But in continuing my walk around the neighborhood, I passed a public elementary school. Very few children from my neighborhood attend that school, opting instead to enroll in schools outside the district or at charter or parochial schools. Hardy mentions that schools are community unifiers and obvious common spaces. And, to be fair, school choice is far beyond the scope of The Embrace of Buildings. However, as Hardy paints pictures of complete, walkable neighborhoods, there rises an objection — or at least a pause — for some of us. Schools can act as a micro example of the macro self-segregation we experience as adults. Urban neighborhood schools are where families are prone to live “above place.” That phrase, borrowed here from Slow Church, gives a name to the disconnect of living in one zip code and working, playing, worshiping, shopping, and going to school in another. One doesn’t have both feet in the neighborhood: those feet strive to be elsewhere. The bicycle-spoke illustration works here: families drive from home to a school of their choice, often passing several schools on the way. I wonder, how do people develop pride of place and a sense of democratic ownership for urban public schools if most of our children don’t attend them?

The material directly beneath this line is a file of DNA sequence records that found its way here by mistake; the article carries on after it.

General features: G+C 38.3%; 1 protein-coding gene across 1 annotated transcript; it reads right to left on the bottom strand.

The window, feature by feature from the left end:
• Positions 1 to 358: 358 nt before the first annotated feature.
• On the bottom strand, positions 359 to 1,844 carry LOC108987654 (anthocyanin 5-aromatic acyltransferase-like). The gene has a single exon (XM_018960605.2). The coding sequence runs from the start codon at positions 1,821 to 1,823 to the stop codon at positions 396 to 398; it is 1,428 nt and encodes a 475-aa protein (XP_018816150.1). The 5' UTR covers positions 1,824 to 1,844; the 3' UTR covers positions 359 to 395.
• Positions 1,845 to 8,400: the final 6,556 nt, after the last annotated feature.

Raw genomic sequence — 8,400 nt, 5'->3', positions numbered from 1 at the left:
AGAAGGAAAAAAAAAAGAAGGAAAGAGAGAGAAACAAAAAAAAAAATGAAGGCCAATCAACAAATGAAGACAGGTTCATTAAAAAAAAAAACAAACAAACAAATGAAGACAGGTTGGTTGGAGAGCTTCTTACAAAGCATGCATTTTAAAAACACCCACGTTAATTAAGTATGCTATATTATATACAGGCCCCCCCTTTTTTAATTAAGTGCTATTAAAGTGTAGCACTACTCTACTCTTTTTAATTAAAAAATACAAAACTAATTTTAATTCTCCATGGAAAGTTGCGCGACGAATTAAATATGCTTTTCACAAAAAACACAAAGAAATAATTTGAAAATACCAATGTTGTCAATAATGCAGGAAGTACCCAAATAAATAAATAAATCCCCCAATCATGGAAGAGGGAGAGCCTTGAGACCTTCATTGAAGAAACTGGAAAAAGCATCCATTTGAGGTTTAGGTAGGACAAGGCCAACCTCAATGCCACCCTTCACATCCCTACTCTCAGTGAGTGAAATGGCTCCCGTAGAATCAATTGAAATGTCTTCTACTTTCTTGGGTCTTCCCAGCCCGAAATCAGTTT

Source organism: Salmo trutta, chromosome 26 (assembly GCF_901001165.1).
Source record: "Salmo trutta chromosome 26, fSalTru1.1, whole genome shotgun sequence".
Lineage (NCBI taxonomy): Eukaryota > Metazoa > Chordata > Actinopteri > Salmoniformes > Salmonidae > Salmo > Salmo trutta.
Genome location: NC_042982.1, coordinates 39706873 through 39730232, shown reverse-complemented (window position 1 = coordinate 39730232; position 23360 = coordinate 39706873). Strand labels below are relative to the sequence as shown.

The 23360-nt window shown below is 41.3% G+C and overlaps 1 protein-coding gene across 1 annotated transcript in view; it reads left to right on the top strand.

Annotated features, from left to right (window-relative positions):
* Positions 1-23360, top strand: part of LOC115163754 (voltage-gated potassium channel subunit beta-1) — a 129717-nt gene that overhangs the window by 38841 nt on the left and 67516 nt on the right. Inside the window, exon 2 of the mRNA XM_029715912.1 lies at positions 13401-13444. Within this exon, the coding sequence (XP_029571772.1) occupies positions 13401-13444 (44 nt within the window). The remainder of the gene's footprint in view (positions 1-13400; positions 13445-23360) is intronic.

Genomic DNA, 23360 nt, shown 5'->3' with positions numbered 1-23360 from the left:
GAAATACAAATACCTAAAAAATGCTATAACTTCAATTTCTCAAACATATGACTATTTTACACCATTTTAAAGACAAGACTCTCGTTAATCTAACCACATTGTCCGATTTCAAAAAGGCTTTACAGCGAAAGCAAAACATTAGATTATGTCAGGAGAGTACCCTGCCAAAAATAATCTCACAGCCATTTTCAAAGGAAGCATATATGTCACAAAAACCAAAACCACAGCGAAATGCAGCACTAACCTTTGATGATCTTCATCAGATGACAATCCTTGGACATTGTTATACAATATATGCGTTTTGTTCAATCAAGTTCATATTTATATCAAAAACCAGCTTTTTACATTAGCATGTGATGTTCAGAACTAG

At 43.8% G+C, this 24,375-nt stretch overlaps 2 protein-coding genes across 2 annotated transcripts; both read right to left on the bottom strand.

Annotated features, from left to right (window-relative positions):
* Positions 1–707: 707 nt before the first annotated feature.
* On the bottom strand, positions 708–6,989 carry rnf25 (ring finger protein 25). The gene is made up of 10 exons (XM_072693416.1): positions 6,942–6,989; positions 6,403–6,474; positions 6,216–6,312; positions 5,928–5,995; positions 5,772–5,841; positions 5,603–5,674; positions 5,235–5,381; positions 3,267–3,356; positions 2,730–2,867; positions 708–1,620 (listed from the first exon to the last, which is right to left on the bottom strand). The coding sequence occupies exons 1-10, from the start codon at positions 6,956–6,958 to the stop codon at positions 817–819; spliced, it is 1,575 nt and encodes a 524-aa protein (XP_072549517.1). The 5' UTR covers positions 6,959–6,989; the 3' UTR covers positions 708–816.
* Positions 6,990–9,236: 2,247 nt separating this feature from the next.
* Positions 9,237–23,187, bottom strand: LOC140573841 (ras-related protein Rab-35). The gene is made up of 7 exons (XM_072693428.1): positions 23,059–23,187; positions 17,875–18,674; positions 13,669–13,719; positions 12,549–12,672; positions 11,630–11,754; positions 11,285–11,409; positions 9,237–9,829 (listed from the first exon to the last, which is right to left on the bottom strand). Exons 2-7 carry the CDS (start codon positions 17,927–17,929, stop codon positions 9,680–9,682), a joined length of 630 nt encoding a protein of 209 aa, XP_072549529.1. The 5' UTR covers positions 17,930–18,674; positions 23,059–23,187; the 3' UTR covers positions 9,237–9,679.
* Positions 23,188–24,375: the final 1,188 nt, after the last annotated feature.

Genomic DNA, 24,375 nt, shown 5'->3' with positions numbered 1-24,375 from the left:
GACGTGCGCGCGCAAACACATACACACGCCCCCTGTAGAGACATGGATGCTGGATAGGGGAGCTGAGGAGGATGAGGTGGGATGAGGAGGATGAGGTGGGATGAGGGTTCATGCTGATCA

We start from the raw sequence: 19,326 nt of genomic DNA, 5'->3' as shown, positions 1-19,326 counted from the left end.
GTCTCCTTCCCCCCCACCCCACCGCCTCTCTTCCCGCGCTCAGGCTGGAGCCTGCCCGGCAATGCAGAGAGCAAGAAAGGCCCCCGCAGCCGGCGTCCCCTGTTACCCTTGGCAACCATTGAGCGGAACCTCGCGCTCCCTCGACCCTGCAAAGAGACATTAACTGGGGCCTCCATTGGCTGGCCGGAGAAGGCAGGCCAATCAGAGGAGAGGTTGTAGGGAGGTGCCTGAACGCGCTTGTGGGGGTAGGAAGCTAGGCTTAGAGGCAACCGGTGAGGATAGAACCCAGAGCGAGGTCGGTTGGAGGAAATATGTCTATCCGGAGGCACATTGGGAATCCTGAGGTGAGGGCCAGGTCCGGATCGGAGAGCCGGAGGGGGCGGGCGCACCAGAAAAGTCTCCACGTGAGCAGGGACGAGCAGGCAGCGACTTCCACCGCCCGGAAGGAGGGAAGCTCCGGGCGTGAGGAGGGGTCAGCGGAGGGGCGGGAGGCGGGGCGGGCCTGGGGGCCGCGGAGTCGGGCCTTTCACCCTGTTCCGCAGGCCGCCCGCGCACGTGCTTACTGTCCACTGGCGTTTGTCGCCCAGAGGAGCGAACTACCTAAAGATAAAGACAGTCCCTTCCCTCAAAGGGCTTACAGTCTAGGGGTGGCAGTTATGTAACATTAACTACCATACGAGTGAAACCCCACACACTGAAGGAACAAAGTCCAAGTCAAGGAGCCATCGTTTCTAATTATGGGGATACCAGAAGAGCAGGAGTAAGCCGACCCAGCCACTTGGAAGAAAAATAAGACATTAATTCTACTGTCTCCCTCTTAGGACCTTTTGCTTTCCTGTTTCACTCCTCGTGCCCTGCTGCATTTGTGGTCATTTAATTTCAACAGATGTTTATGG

Thus, more careful exploration of how the physical school buildings in our neighborhoods matter to us as Christian parents — and to churches — would help paint a more complete picture of holistic living in situ.